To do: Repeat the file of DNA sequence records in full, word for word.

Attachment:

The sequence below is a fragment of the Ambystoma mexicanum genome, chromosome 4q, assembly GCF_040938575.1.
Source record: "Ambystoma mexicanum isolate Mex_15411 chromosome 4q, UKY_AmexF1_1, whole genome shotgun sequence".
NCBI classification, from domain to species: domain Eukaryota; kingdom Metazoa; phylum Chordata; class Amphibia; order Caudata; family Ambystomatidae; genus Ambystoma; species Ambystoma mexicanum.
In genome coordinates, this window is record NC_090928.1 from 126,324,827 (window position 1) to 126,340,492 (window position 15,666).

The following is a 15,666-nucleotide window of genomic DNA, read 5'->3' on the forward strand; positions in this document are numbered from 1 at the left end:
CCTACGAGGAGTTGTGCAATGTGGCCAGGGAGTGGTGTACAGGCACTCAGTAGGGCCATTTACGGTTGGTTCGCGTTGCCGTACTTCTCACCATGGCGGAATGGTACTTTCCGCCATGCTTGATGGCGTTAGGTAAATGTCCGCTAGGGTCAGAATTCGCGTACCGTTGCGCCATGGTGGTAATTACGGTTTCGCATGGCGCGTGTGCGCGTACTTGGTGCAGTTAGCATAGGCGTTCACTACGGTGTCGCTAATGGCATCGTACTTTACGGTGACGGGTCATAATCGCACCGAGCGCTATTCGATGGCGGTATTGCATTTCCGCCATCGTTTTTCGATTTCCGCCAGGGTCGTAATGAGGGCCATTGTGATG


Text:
The sequence below is a fragment of the Ambystoma mexicanum genome, chromosome 4q, assembly GCF_040938575.1.
Source record: "Ambystoma mexicanum isolate Mex_15411 chromosome 4q, UKY_AmexF1_1, whole genome shotgun sequence".
NCBI classification, from domain to species: domain Eukaryota; kingdom Metazoa; phylum Chordata; class Amphibia; order Caudata; family Ambystomatidae; genus Ambystoma; species Ambystoma mexicanum.
In genome coordinates, this window is record NC_090928.1 from 126,324,827 (window position 1) to 126,340,492 (window position 15,666).

The following is a 15,666-nucleotide window of genomic DNA, read 5'->3' on the forward strand; positions in this document are numbered from 1 at the left end:
CCTACGAGGAGTTGTGCAATGTGGCCAGGGAGTGGTGTACAGGCACTCAGTAGGGCCATTTACGGTTGGTTCGCGTTGCCGTACTTCTCACCATGGCGGAATGGTACTTTCCGCCATGCTTGATGGCGTTAGGTAAATGTCCGCTAGGGTCAGAATTCGCGTACCGTTGCGCCATGGTGGTAATTACGGTTTCGCATGGCGCGTGTGCGCGTACTTGGTGCAGTTAGCATAGGCGTTCACTACGGTGTCGCTAATGGCATCGTACTTTACGGTGACGGGTCATAATCGCACCGAGCGCTATTCGATGGCGGTATTGCATTTCCGCCATCGTTTTTCGATTTCCGCCAGGGTCGTAATGAGGGCCATTGTGATG